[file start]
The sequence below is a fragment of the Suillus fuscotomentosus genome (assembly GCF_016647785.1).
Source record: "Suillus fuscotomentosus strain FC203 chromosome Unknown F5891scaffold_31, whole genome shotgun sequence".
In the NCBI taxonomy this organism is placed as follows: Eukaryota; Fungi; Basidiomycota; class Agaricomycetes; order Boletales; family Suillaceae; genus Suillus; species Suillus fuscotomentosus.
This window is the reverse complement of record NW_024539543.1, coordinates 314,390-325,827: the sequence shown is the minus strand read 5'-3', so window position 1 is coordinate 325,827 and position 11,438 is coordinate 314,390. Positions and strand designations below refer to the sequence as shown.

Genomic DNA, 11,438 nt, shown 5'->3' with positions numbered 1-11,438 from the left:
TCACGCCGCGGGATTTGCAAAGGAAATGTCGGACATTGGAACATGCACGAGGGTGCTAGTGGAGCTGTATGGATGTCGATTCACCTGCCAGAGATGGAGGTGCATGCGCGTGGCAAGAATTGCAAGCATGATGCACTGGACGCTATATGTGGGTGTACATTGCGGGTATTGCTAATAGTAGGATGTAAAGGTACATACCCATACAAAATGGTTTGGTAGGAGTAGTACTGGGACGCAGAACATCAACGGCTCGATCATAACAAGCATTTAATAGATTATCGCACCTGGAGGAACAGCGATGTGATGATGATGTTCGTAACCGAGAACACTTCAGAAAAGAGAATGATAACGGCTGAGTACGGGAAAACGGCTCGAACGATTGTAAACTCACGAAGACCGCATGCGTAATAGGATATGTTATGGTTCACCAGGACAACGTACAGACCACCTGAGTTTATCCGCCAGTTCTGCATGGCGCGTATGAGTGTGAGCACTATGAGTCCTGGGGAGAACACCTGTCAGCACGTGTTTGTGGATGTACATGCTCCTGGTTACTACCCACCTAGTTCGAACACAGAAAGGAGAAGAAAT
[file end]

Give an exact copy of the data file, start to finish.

The sequence below is a fragment of the Suillus fuscotomentosus genome (assembly GCF_016647785.1).
Source record: "Suillus fuscotomentosus strain FC203 chromosome Unknown F5891scaffold_31, whole genome shotgun sequence".
In the NCBI taxonomy this organism is placed as follows: Eukaryota; Fungi; Basidiomycota; class Agaricomycetes; order Boletales; family Suillaceae; genus Suillus; species Suillus fuscotomentosus.
This window is the reverse complement of record NW_024539543.1, coordinates 314,390-325,827: the sequence shown is the minus strand read 5'-3', so window position 1 is coordinate 325,827 and position 11,438 is coordinate 314,390. Positions and strand designations below refer to the sequence as shown.

Genomic DNA, 11,438 nt, shown 5'->3' with positions numbered 1-11,438 from the left:
TCACGCCGCGGGATTTGCAAAGGAAATGTCGGACATTGGAACATGCACGAGGGTGCTAGTGGAGCTGTATGGATGTCGATTCACCTGCCAGAGATGGAGGTGCATGCGCGTGGCAAGAATTGCAAGCATGATGCACTGGACGCTATATGTGGGTGTACATTGCGGGTATTGCTAATAGTAGGATGTAAAGGTACATACCCATACAAAATGGTTTGGTAGGAGTAGTACTGGGACGCAGAACATCAACGGCTCGATCATAACAAGCATTTAATAGATTATCGCACCTGGAGGAACAGCGATGTGATGATGATGTTCGTAACCGAGAACACTTCAGAAAAGAGAATGATAACGGCTGAGTACGGGAAAACGGCTCGAACGATTGTAAACTCACGAAGACCGCATGCGTAATAGGATATGTTATGGTTCACCAGGACAACGTACAGACCACCTGAGTTTATCCGCCAGTTCTGCATGGCGCGTATGAGTGTGAGCACTATGAGTCCTGGGGAGAACACCTGTCAGCACGTGTTTGTGGATGTACATGCTCCTGGTTACTACCCACCTAGTTCGAACACAGAAAGGAGAAGAAAT